Unnecessary Niceness

Yes, I realize I work in an office with other humans, I get that. And I get that my parents raised me to be nice to others, and that’s how I raise my kids as well; to speak nicely to those who speak nicely to you, ask ‘How are you’ & answer the same question politely, etc. But I don’t have to like it. In fact, I can hate it actually. And I do.

My hubs leaves for work around 4am every day, so I get myself & our two sweet kiddos up, happy, motivated, dressed & fed every morning; I haul our loads of crap to two different schools & try to acclimate the kids to spending another day with a bunch of ppl they prob really don’t like. I try to get to work sometime before 8:30 where I try to acclimate myself to spending another day with a bunch of ppl that I really don’t like.

Perhaps I should’ve started by saying that I am not a morning person. In a former life, I think I was Garfield the Cat. But since I’ve become a Mom and mornings became my primary platform where I can instill love & happiness in my kids, I’ve changed. Big time changed. I love the slice of time in the mornings that I spend with my kids. It’s become my very favorite part of every day.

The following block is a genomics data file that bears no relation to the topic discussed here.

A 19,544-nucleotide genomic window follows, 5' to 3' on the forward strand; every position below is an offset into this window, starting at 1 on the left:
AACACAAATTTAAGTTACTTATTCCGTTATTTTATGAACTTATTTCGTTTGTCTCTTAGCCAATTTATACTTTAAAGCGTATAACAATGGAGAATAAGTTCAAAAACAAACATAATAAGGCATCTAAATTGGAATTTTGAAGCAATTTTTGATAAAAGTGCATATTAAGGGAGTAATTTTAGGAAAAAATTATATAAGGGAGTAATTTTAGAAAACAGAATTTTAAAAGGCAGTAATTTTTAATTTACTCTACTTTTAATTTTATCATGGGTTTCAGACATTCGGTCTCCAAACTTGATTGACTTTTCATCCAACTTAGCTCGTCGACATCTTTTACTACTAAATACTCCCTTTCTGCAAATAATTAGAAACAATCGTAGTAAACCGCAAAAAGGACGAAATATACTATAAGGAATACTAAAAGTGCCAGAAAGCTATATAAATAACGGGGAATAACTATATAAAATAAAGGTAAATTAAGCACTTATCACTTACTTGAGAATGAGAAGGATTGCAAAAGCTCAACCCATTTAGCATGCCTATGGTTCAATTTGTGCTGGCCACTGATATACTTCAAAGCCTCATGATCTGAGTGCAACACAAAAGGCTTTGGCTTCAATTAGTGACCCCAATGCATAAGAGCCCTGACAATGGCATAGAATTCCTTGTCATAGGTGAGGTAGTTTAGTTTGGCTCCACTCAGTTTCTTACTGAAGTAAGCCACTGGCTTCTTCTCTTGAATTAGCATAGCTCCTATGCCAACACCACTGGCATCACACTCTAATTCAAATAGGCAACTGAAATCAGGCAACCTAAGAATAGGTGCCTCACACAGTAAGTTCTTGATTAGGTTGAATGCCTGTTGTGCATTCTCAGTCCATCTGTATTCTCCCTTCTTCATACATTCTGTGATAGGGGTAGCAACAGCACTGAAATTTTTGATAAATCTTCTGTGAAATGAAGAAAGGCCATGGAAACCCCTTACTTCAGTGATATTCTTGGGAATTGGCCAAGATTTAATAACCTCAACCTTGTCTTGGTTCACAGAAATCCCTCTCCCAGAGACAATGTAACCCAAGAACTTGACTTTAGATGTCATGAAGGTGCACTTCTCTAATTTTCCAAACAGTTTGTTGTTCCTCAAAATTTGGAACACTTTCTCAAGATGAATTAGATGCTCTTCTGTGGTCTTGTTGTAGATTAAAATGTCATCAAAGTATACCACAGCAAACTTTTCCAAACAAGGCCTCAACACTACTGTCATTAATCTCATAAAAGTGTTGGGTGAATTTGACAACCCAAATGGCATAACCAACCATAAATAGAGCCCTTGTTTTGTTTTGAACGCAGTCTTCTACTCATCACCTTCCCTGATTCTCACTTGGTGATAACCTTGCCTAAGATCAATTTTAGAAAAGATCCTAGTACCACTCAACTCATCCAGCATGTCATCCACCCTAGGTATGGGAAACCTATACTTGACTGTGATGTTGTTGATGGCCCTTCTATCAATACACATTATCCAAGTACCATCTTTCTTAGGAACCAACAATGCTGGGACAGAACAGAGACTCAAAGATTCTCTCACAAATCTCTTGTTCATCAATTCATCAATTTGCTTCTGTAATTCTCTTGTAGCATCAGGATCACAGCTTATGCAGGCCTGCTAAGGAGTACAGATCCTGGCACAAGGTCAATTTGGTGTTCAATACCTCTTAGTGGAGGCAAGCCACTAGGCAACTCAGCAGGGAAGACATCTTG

But I really don’t give a rat’s rear hind quarters to know how any of my coworkers feel or if they’re having a good today. Or yesterday. Or tomorrow. Or any day ending in a ‘y’. I see these weird, uninteresting, boring ppl every single day Monday-Friday for 10 hours/day.

Since I left work yesterday afternoon, I basically had 2 hours to decompress from my day, go through backpacks, clean the daily trash from the Jeep, do homework, prepare dinner, open & answer mail, encourage the kids to eat, cram in some playtime outdoors, prepare for the next day, get the kiddos bathed & in the bed so we can start all over again in 8 hours. And those are the days when we don’t have baseball, dance, karate or church.

Therefore, it is not necessary for you to ask me ‘how are you?’ every flippin’ day. And please know that I try to avoid you at all cost; if anyone is in the community bathroom when I have the urge to go, um, I’ll come back later. Just to avoid sharing more insincere, canned, empty small talk. I avoid the breakroom like the plague just so I don’t run the risk of having to entertain any empty small talk. If someone enters the bathroom while I’m in the stall, I’ll wait until they leave to exit the stall. Again, just to avoid unnecessary niceness.

So, when I walk past you in the hall, I’ll make the requisite eye contact & smile kindly, but I don’t give a shit how you are doing, and I don’t give a shit for you to know how I’m doing.